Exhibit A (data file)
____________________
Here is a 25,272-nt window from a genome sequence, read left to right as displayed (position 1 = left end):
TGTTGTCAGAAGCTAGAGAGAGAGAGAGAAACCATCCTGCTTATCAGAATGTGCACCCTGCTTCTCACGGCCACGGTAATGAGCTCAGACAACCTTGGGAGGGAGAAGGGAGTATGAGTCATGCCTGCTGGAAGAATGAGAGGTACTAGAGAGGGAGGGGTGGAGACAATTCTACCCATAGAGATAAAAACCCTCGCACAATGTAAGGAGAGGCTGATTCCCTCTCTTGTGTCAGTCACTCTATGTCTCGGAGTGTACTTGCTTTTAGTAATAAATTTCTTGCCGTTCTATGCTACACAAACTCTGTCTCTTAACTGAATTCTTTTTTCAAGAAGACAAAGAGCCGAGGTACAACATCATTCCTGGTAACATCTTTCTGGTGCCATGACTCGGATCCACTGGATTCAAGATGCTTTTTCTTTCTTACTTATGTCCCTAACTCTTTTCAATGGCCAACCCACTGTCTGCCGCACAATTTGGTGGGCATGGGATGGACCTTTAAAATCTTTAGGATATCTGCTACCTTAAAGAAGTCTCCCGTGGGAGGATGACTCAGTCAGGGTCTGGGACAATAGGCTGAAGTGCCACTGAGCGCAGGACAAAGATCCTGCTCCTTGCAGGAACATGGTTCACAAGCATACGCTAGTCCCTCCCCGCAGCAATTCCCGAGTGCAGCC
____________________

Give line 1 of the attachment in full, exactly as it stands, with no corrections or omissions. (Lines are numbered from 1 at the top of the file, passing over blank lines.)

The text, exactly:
Here is a 25,272-nt window from a genome sequence, read left to right as displayed (position 1 = left end):